Brendan: My favourite moment of Pictomania was trying to draw “Judas Iscariot”. I did a little stick figure with a Roman helmet giving another little stick figure with a beard a bunch of coins. I think I drew a kneeling, praying Jesus on his other side too. I was so proud of how well I had created what, in my mind, was a faithful reproduction of a religion textbook illustration. The scene of Gethsemane as depicted in some school book from my childhood. When the drawing round stopped, everyone around the table looked to my board and said “What?” I looked back at my own drawing and saw, with a stranger’s eyes, complete nonsense.
Quinns: Yeah, that’s what it’s about. Spending 7 seconds drawing Harry Potter and the Prisoner of Azkaban, producing something that looks like Sesame Street on acid, and then one of your friends going OH MY GOD and getting it right anyway. God bless this game.
#28: SPACE ALERT
Review here at 25:01
Paul: Last year, Brendan was asking if anyone found Space Alert nerve-wracking, which is a bit like asking if Alaska is “a bit cold,” or if Jupiter is “a bit too big to fit in your mouth all at once.”
Quinns: It is. I’ve tried.
Paul: This was our first ever real-time board game, wasn’t it? Since then, we’ve played XCOM, Zombie ’15 and Escape: Curse of the Temple, but nothing has quite matched Space Alert for furiously imperfect teamwork, for disasters averted by a moment’s brilliance (or serendipitous confusion), for defeat yanked so violently from the jaws of victory. You can bet that, if Czech Games decide to do another real-time game, I will be very keen to see what that is. If they even need to. They nailed it first time.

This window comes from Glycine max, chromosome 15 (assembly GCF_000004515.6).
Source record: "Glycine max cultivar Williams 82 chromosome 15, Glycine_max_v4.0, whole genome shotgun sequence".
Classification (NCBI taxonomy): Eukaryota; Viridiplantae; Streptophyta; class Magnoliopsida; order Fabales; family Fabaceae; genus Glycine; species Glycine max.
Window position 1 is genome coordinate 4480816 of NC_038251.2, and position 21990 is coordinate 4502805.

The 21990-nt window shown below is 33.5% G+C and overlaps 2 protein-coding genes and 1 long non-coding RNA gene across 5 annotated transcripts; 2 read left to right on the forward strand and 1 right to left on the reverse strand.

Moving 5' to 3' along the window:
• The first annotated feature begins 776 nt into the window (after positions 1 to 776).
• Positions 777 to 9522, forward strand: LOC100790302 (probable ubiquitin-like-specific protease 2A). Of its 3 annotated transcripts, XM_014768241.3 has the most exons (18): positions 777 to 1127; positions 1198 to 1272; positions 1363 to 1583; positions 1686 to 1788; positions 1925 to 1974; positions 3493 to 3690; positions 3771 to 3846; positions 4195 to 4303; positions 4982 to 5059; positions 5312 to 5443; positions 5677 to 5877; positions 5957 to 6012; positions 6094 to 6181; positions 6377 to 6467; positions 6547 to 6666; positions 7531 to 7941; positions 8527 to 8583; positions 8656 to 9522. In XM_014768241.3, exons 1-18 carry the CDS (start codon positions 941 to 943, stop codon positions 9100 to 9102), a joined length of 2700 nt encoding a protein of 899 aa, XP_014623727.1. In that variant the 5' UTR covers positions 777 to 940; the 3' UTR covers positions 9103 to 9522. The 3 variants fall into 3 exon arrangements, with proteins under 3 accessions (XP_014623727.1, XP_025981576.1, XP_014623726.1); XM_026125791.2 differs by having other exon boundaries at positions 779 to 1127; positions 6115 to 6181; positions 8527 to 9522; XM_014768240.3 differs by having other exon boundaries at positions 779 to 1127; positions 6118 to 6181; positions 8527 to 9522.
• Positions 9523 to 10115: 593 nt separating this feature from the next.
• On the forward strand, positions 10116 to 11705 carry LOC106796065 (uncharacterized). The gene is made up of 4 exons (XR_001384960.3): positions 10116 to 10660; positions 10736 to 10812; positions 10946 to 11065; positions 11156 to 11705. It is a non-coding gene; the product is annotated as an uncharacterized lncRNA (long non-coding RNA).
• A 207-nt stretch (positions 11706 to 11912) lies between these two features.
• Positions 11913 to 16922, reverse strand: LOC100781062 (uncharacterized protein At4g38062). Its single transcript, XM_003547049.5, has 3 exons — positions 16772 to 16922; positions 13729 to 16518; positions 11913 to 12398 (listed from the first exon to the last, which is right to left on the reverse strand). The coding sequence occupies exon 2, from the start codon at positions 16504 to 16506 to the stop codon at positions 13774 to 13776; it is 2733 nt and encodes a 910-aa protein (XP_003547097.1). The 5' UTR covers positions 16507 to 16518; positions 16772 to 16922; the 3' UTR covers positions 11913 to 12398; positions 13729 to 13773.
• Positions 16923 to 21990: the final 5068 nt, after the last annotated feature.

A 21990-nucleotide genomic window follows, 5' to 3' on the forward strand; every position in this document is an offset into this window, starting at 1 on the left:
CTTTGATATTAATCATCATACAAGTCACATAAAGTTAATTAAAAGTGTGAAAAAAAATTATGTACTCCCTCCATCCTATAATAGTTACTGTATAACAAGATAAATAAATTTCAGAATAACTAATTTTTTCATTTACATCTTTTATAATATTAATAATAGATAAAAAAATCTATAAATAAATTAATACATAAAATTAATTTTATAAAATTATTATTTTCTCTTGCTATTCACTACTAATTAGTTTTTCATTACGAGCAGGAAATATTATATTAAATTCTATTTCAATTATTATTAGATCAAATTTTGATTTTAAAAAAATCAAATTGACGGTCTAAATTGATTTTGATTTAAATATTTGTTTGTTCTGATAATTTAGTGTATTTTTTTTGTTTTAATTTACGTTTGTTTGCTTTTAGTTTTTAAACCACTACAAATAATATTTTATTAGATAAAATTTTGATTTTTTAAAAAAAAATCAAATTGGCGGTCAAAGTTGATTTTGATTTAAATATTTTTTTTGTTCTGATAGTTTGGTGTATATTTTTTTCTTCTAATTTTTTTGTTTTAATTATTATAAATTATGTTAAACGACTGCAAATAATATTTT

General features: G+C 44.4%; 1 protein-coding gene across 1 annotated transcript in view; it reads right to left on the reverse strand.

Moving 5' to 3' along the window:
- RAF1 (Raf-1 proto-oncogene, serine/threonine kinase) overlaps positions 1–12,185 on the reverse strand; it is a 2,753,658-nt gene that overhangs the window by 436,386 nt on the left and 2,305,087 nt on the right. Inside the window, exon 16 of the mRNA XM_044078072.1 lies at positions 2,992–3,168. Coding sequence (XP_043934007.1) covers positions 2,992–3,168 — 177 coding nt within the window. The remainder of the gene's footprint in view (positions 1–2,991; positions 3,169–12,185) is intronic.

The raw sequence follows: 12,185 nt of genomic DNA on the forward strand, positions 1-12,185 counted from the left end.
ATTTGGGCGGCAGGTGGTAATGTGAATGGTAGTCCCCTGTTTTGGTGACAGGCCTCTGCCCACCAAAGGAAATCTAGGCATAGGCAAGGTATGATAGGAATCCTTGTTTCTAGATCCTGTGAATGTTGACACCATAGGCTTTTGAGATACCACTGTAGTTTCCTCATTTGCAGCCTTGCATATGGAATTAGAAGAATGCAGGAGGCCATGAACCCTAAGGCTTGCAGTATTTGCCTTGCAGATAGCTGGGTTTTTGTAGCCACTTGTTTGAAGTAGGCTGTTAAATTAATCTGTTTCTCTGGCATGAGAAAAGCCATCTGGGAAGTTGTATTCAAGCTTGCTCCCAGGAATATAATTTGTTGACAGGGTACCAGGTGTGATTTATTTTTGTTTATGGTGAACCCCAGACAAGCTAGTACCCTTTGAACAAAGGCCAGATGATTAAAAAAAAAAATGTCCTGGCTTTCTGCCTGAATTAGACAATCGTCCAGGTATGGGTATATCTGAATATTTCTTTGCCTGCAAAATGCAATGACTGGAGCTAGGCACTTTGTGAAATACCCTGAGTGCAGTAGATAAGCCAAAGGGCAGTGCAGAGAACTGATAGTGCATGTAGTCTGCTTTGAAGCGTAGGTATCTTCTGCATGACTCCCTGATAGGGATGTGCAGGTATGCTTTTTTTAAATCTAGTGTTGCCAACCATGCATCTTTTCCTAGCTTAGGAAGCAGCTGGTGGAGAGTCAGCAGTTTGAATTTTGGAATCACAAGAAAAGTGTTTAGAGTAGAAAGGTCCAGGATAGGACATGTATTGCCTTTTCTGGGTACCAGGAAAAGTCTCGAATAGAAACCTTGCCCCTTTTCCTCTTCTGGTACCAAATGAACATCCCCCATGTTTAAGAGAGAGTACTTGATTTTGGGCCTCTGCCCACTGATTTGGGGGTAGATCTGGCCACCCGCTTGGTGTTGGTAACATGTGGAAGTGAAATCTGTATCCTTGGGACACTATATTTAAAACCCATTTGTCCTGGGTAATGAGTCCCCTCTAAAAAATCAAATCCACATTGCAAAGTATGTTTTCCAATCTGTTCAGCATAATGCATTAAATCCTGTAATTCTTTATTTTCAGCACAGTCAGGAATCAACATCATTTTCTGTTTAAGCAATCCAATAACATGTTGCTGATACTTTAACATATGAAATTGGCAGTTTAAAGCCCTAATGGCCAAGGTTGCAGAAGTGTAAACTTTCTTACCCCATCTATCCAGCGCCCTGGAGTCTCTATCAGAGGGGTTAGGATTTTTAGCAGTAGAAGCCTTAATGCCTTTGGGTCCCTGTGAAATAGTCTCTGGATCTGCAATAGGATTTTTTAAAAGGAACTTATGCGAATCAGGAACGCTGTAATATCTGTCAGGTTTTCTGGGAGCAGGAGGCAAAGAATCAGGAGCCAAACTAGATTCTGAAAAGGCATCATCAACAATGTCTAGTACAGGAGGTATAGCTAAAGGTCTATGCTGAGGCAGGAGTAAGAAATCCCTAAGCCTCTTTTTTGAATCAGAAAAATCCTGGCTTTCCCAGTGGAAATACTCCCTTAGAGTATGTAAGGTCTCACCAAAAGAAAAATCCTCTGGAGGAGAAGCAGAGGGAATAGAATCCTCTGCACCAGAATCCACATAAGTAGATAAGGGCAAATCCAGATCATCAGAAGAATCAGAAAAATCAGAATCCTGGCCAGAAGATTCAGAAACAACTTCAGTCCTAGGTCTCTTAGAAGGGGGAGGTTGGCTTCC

Quinns: If any game on this list is due for a new edition, it’s this one. Imagine Space Alert 2nd Edition, with beautiful, clean art design and simplified rules! Then stop imagining and wipe up that drool.
Matt: Lovely weather we’re having today, isn’t it? I mean I guess it probably is, unless we’re underwater or in space. Hello I work here.
Paul: Yes, I agree with you, it’s both entirely appropriate and entirely normal for this place that we’re in to be the way that it is right now. Also, goodness, it’s so quiet today! That’s what I like about it most here.
Quinns: A quiet office party?!
Paul: Yes! I mean quiet because our office is… soundproofed because… we work in… the stealth industry? On a military base! Probably.
Matt: I definitely do. I really like my work. What do you most like about your work, Paul?
Paul: I feel so safe here.
Quinns: Safe on a base?
Paul: OH NO LOOK OUT THE THING THAT IS BAD FOR US IS ABOUT TO HAPPEN AGAIN! OR FOR THE FIRST TIME! This is awful! But also it’s… okay? It’s what we’re here for?
Quinns: ALMOST CERTAINLY!
Quinns: Imagine, for a moment, that there are infinite parallel universes. If that’s true, then there’s a realm where board games are all as masterfully-crafted as Jaipur.
A tiny box and beautiful cover implore that you take it home. Inside, there’s a hot pink inlay (hot pink!) holding all its components neatly in place. But how to play? Not to worry, friend. Jaipur has the greatest manual I’ve ever seen, replete with illustrations, reminders, examples and advice. Learning to play a card game has never been this easy. And then the game itself… !